Fish meal replacement by Cirina butyrospermi caterpillar's meal in practical diets for Clarias gariepinus fingerlings | Entomophagy, insects for feed and pharma | Scoop.it
Fifty-six days feeding trial was conducted to evaluate the effect of Cirina butyrospermi caterpillar meal (CBM) as protein source in replacement of fish meal (FM) for Clarias gariepinus fingerlings. Six hundred African catfish (initial mean weight = 2.42 ± 0.01 g) were fed with four approximate isonitrogenous (48.97% crude protein), isolipidic (15.85% crude lipid) and isocaloric (21.10 kJg−1) formulated diets, in which CBM progressively replaced FM at 0 (D1), 50 (D2), 75 (D3), 100% (D4) levels. At the end of the trial period, the best growth performance and nutritional utilization were observed in the group of fish fed with D2 and was not significantly different from those fed with D1 (the control diet). The survival rates, which ranged from 85.33% to 90.33%, were not significantly different among fish from the four diet treatments.
Jacques Mignon's insight:
Part abstract:
"The proximate whole-body composition of C. gariepinus fingerlings fed the different diets showed similar moisture and protein contents. However, in contrary to ash which decreased, whole-body lipid increased significantly when fish fed with diet containing CBM inclusion superior or equal to 75% (D3 and D4). The higher gross profit was obtained with D2 (16.73$), while the lowest was observed with D4 (10.16$). This study demonstrates that 50% of fish meal can successfully be replaced with CBM in C. gariepinus fingerlings diet without a negative impact on growth or feed utilization. This will yield a cheaper feeding for profitable production of African catfish fingerlings."
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Outbreak of insect diseases in domestic insect farms

In Jeolla-do, both fungal and bacterial diseases occurred in June. Generally, bacterial diseases occurred mainly from June to October, while the frugal diseases occurred from January to March. It was concluded that the entomopathogenic fungi, Metarhizium anisopliae, tended to cause diseases during late-winter and early spring and bacteria, uncertain, was prone to cause diseases during summer. Therefore, it necessary to adequately control depending on the type of the entomopathogen.
Jacques Mignon's insight:
Part abstract:
"The frequency and time of the outbreak of insect diseases were investigated among the insect-rearing farms by regional groups. The purpose of this study was to predict the insect diseases and reduce the spread of diseases. From February to October 2016, 87 of diseased insects were collected in seven regions. It turned out that the pathogens for fungal diseases were identified as Metarhizium anisopliae. But in case of bacterial diseases, the pathogenicity of the bacteria isolated from the diseased insects were not confirmed. Bacterial diseases occurred mainly in June and August in Gyeonggi-do and Gangwon-do, while in Chungcheong-do, bacterial and viral disease raged."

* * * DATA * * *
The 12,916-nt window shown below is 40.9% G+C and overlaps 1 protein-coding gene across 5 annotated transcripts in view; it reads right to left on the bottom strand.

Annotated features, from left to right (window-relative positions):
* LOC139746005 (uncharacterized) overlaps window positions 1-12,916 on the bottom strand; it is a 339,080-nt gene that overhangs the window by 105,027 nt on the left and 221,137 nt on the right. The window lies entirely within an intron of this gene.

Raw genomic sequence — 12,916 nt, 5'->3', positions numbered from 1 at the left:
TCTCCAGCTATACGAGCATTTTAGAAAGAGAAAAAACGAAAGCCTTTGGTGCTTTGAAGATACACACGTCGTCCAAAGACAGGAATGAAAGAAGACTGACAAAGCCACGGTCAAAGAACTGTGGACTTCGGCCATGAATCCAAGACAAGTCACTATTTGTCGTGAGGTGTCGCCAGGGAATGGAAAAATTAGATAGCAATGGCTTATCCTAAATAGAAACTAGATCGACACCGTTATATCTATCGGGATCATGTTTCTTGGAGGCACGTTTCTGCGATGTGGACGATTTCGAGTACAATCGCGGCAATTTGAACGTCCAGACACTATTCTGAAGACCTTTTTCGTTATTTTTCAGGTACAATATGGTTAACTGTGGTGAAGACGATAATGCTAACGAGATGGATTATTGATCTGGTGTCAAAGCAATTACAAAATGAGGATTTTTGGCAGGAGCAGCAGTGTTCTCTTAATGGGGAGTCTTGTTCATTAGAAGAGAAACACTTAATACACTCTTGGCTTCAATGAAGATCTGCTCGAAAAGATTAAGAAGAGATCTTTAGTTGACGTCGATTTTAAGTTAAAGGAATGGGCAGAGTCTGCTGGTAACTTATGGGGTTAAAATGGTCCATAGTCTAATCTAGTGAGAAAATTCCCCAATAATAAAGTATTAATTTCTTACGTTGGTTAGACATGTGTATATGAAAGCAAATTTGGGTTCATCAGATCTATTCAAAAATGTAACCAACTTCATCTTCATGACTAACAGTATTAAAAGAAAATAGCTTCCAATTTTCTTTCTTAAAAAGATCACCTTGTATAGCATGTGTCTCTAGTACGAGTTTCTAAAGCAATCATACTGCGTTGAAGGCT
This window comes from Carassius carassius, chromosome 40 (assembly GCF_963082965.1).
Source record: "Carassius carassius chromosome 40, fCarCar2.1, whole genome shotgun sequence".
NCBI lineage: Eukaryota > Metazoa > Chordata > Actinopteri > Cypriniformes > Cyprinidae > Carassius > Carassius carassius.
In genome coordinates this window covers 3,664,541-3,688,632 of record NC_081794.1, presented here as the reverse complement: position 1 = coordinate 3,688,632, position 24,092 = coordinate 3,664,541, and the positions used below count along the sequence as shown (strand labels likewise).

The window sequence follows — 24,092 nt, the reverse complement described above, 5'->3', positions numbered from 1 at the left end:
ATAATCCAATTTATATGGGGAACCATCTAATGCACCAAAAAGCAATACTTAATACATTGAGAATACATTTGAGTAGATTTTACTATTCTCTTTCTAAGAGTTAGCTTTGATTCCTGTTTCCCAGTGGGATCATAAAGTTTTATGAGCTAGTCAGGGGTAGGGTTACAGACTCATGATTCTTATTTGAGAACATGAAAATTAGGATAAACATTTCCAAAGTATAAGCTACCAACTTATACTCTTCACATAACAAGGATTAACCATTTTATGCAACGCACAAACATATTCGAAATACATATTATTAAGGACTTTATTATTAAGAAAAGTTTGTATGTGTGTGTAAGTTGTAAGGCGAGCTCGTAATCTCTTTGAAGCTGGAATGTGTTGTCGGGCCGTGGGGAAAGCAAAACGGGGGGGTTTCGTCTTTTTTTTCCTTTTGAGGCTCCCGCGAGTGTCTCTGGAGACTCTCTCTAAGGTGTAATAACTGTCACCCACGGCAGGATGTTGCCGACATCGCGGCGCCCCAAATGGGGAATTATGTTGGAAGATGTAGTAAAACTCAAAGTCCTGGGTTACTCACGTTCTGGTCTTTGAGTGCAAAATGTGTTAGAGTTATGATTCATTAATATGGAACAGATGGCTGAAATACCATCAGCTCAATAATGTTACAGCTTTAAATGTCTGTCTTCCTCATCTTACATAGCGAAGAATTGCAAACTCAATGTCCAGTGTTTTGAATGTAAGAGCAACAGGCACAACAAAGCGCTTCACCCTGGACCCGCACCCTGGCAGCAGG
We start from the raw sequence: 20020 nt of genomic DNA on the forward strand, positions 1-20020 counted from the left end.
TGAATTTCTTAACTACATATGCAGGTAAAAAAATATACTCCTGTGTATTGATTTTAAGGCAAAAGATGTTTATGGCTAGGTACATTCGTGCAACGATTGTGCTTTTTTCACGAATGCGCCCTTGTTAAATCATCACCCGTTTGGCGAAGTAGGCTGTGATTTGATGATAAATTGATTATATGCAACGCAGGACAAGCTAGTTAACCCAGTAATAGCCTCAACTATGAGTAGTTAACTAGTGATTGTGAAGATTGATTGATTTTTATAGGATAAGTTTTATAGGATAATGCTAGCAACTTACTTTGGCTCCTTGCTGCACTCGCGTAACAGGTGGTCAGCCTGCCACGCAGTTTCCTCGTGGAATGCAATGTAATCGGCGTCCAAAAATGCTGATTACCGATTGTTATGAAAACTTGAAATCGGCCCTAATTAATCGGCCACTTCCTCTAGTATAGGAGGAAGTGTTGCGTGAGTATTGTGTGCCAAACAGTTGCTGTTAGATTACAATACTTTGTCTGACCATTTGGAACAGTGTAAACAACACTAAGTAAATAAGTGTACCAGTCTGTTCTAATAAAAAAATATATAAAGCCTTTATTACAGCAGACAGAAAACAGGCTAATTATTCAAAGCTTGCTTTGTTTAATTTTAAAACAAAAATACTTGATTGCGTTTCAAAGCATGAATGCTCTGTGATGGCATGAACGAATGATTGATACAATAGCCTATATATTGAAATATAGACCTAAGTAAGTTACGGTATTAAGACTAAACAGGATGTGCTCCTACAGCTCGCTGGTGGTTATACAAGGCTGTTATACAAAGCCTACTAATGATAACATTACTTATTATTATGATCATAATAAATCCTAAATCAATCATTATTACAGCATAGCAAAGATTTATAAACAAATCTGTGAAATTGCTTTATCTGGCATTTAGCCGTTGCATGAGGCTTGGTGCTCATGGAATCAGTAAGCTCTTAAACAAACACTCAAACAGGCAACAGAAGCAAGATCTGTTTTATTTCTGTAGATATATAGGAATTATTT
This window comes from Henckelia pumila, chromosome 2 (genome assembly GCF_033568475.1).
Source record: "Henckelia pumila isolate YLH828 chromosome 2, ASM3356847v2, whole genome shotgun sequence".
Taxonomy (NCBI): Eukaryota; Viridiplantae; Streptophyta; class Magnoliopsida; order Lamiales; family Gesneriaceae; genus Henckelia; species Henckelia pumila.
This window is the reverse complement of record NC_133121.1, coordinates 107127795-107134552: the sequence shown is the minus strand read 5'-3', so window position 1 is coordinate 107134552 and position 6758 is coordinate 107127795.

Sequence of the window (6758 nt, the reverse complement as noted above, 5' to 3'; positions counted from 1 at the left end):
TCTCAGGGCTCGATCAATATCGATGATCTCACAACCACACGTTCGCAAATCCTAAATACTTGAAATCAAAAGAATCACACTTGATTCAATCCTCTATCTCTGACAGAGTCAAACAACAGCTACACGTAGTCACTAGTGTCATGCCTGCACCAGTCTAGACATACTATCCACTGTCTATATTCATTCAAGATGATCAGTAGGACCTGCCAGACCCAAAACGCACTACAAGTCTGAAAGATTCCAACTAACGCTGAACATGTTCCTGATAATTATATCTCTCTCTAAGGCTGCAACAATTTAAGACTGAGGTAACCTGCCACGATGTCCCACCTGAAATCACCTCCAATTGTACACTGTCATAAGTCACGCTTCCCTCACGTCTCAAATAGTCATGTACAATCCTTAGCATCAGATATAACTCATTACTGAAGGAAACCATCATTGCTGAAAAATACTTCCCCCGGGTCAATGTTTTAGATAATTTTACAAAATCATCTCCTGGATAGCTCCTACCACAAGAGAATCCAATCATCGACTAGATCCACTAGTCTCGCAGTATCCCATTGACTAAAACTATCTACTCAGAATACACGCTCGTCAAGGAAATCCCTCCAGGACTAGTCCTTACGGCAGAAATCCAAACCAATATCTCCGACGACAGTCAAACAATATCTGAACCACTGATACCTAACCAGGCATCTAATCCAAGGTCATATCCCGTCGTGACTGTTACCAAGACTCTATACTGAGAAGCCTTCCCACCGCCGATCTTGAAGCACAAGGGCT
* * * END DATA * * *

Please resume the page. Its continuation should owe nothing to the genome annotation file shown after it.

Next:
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Insekten als Nahrungsmittel der Zukunft

Insekten als Nahrungsmittel der Zukunft | Entomophagy, insects for feed and pharma | Scoop.it
Insects as a sustainable food of the future

In Germany insects are still relatively unknown as foodstuff. However, in many countries of the world insects have been valued as foodstuff for a long time. This article examines the sustainability potential of entomophagy. Based on legal and psychological barriers it tries to explain why insects are not on the menu in Germany. Research in the fields of nutritional psychology and biodidactics is essential for the successful introduction of insects as foodstuff in Germany.
Jacques Mignon's insight:
"In Deutschland sind Insekten als Nahrungsmittel noch relativ unbekannt. In vielen Ländern der Welt hingegen werden Insekten schon seit langer Zeit als Nahrungsmittel geschätzt. Dieser Artikel beleuchtet das Nachhaltigkeitspotenzial von Entomophagie und versucht anhand rechtlicher und psychologischer Barrieren zu erklären, warum Insekten in Deutschland noch nicht auf dem Speiseplan stehen. Forschung in den Bereichen der Ernährungspsychologie und Biologiedidaktik ist essenziell für die erfolgreiche Einführung von Insekten als Nahrungsmittel in Deutschland."